2. Preservation and promotion of culture

3. Conservation of the environment

4. Good governance

The Bhutanese Govt identified nine core domains for targeting the level of GNH:

1. Living Standard

2. Health

3. Education

4. Time Use

5. Good Governance

6. Ecological Diversity & Resilience

7. Psychological Well-being

8. Community Vitality

9. Culture Diversity & Resilience

These domains are the components of GNH

They were selected on normative (determining norms) and statistical grounds. They’re “equally weighted because each domain is considered to be relatively equal in terms of its intrinsic importance as a component of GNH” (Tshering).

Each domain is weighted against two to four indicators. These were determined based on their informative capacity across time, having high response rates, and being uncorrelated (Tshering).

So far, we have:

a. Overarching principle and goal -> achieving ultimate happiness

b. Framework for the goal - Gross National Happiness (GNH)

c. Four pillars

d. Nine domains

e. Up to 36 indicators (two-four per each domain)

But how do they measure it?

With the GNH Index

To be identified as ‘happy’, you need to

1) achieve full sufficiency in six out of nine domains


2) achieve full sufficiency in 66% of the weighted indicators regardless of which domain they come from

For example… If you are an uneducated rural dweller living in a village backing onto a national park, growing your own spuds, and saving water, you’re going to score high in indicators, such as ‘Responsibility towards environment’, ‘Ecological issues’, and ‘Wildlife damage’.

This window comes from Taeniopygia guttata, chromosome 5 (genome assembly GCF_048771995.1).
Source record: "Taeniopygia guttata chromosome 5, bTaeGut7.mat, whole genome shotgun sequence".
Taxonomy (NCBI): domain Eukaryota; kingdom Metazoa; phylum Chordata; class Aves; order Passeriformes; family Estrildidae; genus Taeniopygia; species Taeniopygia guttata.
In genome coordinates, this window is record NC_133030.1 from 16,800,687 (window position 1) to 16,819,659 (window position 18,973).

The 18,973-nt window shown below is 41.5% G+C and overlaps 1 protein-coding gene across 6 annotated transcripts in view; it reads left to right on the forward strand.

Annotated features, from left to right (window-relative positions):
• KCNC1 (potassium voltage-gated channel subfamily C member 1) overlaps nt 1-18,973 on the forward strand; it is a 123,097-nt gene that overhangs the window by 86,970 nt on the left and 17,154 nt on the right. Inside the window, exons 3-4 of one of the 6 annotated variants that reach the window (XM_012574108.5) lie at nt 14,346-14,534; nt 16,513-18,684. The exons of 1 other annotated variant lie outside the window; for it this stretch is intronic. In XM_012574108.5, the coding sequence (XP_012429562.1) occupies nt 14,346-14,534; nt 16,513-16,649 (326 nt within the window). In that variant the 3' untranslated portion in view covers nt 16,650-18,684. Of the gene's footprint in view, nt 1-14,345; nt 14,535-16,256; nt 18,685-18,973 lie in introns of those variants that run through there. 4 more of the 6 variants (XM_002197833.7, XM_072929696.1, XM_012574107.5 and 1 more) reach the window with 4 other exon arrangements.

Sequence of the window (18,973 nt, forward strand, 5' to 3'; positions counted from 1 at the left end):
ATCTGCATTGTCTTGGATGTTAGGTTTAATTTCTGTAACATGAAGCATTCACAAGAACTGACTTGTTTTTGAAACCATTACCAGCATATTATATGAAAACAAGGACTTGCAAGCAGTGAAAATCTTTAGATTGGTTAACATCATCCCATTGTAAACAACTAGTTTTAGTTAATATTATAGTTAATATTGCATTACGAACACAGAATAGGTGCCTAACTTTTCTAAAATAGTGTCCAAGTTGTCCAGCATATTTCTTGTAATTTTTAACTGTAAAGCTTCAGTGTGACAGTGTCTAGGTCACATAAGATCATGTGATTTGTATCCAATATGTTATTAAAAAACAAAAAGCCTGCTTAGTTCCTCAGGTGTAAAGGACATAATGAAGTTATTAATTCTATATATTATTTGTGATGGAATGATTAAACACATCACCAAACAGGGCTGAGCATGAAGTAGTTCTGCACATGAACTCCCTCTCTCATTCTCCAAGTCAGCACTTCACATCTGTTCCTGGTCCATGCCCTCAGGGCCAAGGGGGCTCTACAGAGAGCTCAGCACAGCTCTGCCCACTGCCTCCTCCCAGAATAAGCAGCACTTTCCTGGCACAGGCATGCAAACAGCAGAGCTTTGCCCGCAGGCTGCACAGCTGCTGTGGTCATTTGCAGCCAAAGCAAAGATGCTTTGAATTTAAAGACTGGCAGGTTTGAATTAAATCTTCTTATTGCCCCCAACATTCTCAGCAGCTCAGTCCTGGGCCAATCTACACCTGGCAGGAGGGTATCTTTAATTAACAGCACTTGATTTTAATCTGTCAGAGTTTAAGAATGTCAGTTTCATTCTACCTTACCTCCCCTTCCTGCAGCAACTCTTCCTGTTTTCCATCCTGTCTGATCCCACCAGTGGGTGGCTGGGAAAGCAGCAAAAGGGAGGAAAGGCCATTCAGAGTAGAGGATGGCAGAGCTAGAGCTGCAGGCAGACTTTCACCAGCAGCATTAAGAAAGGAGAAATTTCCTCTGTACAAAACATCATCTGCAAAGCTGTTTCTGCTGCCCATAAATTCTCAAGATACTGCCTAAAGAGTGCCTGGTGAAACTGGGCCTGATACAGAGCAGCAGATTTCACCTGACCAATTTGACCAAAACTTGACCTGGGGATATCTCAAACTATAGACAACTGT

These indicators are within the ‘Ecological Diversity & Resilience’ domain. You might also score high on ‘Community Vitality’ and ‘Time Use’ (or other domains), but you won’t do well in ‘Education’ and possibly ‘Living Standard’. Another example:

You are an educated professional living in the capital Thimphu. But you aren’t that keen on the environment, you prefer urban life. You won’t score high in the ‘Ecological Diversity & Resilience’ domain, but you’ll do well in ‘Education’ and possibly ‘Living Standard’.

This means that there’re numerous paths to GNH.

See, your likelihood to meet GNH is based on your particular circumstances and relevance, it’s not a one-size-fits-all approach.

This approach has diversity built-in.

They apply ‘sufficiency cut-off’ which is a benchmark (e.g. 200 out of 1,000). Once you reach 200, you’ve met the requirement for that particular indicator (within that domain). Each indicator has its own sufficiency cut-off.

Your overall GNH score doesn’t increase beyond the cut-off, even if you score 400, 800, or 999.

Tshering from the Centre for Bhutan Studies explains this logic: